When Dr. Charlotte Travis enrolled her eldest child in first grade in 1967, she joined the PTA. For more than 50 years since that moment, Travis has advocated on behalf of children, teachers and retirees.
And her fierce dedication to service hasn’t gone unnoticed.
AARP selected Travis, who lives in San Antonio, as a deserving recipient of the 2020 AARP Texas Andrus Award for Community Service, the Association’s most prestigious and visible honor for a volunteer in Texas.
Driven by her grandmother’s motto, “It’s better to wear out than rust out,” the San Antonian has volunteered in dozens of leadership positions at the local, state and national level.
A highlight of her extensive service career includes establishing and finding funding for a charter school -- Meadowland Charter School -- for residents of a residential treatment facility and local Boerne students in 2008. Around the same time she underwent surgery and treatment for lung cancer.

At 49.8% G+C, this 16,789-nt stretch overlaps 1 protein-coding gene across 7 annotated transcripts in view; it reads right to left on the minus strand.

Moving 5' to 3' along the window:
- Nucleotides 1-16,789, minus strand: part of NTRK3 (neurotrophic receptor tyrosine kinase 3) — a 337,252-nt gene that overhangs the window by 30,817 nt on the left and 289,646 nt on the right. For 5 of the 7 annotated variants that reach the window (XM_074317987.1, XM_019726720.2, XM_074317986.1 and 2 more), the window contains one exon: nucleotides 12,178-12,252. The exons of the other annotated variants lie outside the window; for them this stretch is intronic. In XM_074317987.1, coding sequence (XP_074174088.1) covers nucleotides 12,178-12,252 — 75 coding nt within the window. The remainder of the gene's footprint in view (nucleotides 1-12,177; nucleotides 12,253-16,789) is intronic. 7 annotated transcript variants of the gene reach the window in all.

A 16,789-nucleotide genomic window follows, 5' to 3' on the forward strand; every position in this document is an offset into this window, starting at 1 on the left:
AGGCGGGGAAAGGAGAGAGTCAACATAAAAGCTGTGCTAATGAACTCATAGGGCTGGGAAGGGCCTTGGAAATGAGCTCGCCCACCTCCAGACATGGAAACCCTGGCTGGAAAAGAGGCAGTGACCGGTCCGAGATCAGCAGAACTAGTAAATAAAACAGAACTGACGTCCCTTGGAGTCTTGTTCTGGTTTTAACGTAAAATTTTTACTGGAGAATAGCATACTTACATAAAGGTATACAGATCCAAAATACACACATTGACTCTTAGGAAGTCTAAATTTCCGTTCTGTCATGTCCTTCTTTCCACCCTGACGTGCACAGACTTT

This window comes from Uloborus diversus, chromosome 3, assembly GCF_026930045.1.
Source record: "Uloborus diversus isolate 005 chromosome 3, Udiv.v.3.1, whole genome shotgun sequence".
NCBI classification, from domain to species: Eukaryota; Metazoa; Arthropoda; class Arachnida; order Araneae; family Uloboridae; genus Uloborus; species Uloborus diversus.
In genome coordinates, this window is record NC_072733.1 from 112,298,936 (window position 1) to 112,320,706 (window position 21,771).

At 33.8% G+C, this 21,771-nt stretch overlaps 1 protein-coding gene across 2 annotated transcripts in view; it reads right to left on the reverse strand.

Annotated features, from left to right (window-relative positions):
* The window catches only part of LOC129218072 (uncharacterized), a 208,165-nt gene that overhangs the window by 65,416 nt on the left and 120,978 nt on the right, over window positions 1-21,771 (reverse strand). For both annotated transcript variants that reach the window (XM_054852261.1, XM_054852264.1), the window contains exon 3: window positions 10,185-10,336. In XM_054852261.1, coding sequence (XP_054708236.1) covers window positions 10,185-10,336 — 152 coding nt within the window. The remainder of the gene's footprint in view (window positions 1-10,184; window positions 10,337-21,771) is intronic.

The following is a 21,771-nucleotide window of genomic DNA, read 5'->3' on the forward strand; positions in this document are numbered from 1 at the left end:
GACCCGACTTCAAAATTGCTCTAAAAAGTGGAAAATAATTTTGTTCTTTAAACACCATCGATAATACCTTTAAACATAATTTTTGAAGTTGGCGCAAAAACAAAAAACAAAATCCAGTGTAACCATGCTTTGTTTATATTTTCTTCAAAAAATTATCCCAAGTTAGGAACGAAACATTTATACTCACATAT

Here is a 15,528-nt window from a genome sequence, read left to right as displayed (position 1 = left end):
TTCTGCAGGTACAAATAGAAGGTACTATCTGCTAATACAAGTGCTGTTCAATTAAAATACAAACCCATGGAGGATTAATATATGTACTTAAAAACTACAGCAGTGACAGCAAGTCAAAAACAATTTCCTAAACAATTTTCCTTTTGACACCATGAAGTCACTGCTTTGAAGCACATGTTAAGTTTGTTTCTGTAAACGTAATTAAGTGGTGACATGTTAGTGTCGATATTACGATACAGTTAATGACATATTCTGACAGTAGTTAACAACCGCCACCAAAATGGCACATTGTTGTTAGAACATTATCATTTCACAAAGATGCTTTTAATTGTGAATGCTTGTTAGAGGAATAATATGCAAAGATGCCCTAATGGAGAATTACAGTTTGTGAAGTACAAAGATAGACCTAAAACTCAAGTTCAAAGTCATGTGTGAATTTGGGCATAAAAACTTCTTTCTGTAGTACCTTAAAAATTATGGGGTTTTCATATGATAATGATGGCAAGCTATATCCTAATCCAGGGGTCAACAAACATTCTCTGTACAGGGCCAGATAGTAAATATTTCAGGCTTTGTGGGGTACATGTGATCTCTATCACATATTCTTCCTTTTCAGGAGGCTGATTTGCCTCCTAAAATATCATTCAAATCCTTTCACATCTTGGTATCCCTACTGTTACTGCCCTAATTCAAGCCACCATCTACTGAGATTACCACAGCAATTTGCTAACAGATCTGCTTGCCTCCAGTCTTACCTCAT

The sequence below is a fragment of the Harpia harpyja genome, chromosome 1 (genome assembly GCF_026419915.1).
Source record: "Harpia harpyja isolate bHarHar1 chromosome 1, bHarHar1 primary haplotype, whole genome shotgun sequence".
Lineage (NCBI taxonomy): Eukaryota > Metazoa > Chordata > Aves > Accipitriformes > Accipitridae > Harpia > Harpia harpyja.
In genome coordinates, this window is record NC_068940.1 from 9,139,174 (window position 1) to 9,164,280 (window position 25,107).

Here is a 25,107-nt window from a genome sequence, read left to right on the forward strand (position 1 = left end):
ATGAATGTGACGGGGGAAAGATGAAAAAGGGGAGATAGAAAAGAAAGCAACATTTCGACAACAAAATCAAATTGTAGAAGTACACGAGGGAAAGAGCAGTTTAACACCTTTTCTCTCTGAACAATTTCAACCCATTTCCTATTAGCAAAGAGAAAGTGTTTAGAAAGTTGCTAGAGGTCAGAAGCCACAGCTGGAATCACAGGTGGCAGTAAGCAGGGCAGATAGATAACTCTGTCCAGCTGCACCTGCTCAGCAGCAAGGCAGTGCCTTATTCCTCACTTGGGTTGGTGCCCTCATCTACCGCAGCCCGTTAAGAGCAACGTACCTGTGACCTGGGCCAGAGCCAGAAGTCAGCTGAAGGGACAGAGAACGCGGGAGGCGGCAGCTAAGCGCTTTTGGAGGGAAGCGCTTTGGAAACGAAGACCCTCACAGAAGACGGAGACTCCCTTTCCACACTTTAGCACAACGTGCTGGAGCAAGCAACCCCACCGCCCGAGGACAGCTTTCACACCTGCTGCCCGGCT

But her volunteerism didn’t miss a beat.
“I think between serving as president of two boards she only missed one meeting,” said her husband, L K Travis. “She carries her Texas Retired Teachers Association calendar in her purse and all appointments were scheduled around her many meetings.”
Travis currently serves as treasurer for the Texas Retired Educators Deferred Dividend Association, a nonprofit dedicated to helping retired school employees living below poverty level, the San Antonio Council of Presidents, an organization of past and present local leaders, and the San Antonio Women’s Hall of Fame, which honors local leaders and supports women in college.
“I find there are so many interesting things in life and, as one goes along, you acquire new skills that you can share with others coming along behind you,” said Travis.
In 2009, she received the State Board of Education’s “Hero for Children” award and in 2013, she was inducted into the San Antonio Women’s Hall of Fame.
“Her unselfish service has helped many to see that service does not always overwhelm one; service often leads to new growth and positive feelings of self-worth,” colleague Stella Carreon wrote in a nomination for the award.
Other 2020 AARP Texas Andrus Award recipients were Rodd Gray of Dallas and George Barnette of Johnson City.